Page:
Posted in Books, Writers, Writing

When I met Alan Sillitoe

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Apart from Hermann Hesse, Thomas Mann, Alexander Solzhenitsyn and a few others, one of my favourite writers, though very different from them, is Alan Sillitoe [1928-2010]. It was after I read his brilliant short story, The Loneliness of the Long Distance Runner, that I began reading his other books, among which my favourite is The Storyteller. A working class boy, Sillitoe started work at the age of 14 in a bicycle factory, but went on to become a world famous writer.

I thought of him today because of a question posed on social media, have you ever met a famous writer and what effect did this have on your writing? Of course, I have met many well-known Indian writers, my mother being one of them! But among international writers, the one I remember is Alan Sillitoe.

It was 1979 or 80 perhaps. He came to India, and then to JNU in New Delhi. I don’t remember if he gave any public talks, but he spoke specifically to a small group at the history centre. He was simple and informal, and during the interactive talk, he said that he loved maps. Those were pre-digital days, and after the talk I took him to see our collection of 1 inch to 1 mile Survey of India maps. They were not easily available and could not be accessed by the public. Acquired for a special project, a form had to be filled and signed every year stating that the maps were safe and secure.

Sillitoe spent some time looking at them and seemed fascinated. We discussed his books, he was surprised that I had read them all and was such a fan. What effect did the meeting have on me as a writer? None, as I wasn’t a writer then, and had no idea I would become one. But his books, and the simplicity of his writing, certainly influenced me.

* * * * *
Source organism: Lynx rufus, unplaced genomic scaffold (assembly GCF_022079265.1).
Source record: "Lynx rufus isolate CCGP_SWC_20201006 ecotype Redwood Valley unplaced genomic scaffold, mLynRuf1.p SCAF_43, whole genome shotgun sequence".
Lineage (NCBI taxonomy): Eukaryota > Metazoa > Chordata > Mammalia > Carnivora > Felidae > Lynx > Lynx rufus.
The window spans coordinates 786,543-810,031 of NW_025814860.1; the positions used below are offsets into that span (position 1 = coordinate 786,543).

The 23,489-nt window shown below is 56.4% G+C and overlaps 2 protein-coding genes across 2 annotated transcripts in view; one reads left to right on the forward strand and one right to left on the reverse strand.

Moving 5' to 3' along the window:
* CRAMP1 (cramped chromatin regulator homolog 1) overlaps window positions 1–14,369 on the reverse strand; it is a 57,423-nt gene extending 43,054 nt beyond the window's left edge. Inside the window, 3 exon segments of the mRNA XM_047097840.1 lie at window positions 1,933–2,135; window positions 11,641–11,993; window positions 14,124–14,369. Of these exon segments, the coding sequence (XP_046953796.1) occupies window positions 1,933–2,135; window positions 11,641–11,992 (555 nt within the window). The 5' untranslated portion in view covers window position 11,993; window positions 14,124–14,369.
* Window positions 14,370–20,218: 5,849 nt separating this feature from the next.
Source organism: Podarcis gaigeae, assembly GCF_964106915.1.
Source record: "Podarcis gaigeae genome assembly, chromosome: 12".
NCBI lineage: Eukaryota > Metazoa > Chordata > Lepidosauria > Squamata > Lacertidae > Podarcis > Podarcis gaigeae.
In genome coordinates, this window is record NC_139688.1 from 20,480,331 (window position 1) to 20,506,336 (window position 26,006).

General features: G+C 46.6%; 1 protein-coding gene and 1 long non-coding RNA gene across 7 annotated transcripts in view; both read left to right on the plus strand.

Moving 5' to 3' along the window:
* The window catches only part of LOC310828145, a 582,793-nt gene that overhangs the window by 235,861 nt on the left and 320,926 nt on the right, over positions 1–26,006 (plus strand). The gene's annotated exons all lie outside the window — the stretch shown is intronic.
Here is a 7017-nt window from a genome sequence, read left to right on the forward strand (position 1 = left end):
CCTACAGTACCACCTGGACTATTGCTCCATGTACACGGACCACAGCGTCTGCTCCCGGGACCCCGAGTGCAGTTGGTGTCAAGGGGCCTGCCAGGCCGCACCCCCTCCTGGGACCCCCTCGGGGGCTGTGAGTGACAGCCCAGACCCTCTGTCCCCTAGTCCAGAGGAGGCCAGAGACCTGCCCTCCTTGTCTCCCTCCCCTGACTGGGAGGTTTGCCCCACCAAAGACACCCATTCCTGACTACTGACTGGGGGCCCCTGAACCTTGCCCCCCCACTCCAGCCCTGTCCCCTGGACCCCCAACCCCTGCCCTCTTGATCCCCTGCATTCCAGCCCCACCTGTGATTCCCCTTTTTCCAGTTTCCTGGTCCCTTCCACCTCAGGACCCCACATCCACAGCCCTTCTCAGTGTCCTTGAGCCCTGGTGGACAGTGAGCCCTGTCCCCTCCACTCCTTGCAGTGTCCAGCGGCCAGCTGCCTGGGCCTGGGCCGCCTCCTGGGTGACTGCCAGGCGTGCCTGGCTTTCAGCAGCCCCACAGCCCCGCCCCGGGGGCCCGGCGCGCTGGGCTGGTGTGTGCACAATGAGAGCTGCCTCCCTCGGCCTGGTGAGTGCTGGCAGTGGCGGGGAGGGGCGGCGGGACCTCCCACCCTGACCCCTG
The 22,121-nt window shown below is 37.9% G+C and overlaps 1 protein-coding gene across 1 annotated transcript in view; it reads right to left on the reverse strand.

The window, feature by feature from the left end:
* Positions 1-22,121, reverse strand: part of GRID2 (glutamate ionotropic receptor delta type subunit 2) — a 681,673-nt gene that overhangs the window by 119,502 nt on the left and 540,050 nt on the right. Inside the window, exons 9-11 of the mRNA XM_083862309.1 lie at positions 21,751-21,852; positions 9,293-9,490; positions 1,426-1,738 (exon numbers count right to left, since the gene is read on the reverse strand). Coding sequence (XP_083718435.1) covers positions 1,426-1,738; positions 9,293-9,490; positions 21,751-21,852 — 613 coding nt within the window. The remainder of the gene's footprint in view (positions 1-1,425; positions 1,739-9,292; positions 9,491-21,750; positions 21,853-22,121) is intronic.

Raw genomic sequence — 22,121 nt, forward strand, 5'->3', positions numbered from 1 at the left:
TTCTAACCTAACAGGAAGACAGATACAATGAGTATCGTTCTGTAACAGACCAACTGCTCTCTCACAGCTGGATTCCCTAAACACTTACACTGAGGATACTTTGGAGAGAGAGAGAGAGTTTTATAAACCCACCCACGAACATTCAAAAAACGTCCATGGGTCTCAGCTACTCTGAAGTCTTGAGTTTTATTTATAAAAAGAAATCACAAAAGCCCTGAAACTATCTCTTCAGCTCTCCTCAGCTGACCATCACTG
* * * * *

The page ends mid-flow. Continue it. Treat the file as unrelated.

Posted in History, India, Mahatma Gandhi, Writers, Writing

Writers and nationalism


There must be innumerable writers who are, in some sense nationalists, or who write about their own country.  The Russian writers such as Solzhenitsyn come to mind. However, nationalism which leads to hatred of the ‘other’ seems unacceptable in a writer. The best writing, one that is long lasting, can include details of a place or country, and yet have a universal theme. Writers are rooted in the land where they live, or where they were born, and that forms the theme or background of much writing. I too write on India, and from an Indian perspective, about its history, culture, religion and its natural beauty, its wonderful arts and crafts. At the same time, one can still appreciate other countries and their histories and traditions.

India remembers Mahatma Gandhi, but forgets his words. Gandhi, lived, worked, and died for India, but his views were never narrow or limited.

Here is a quote from him.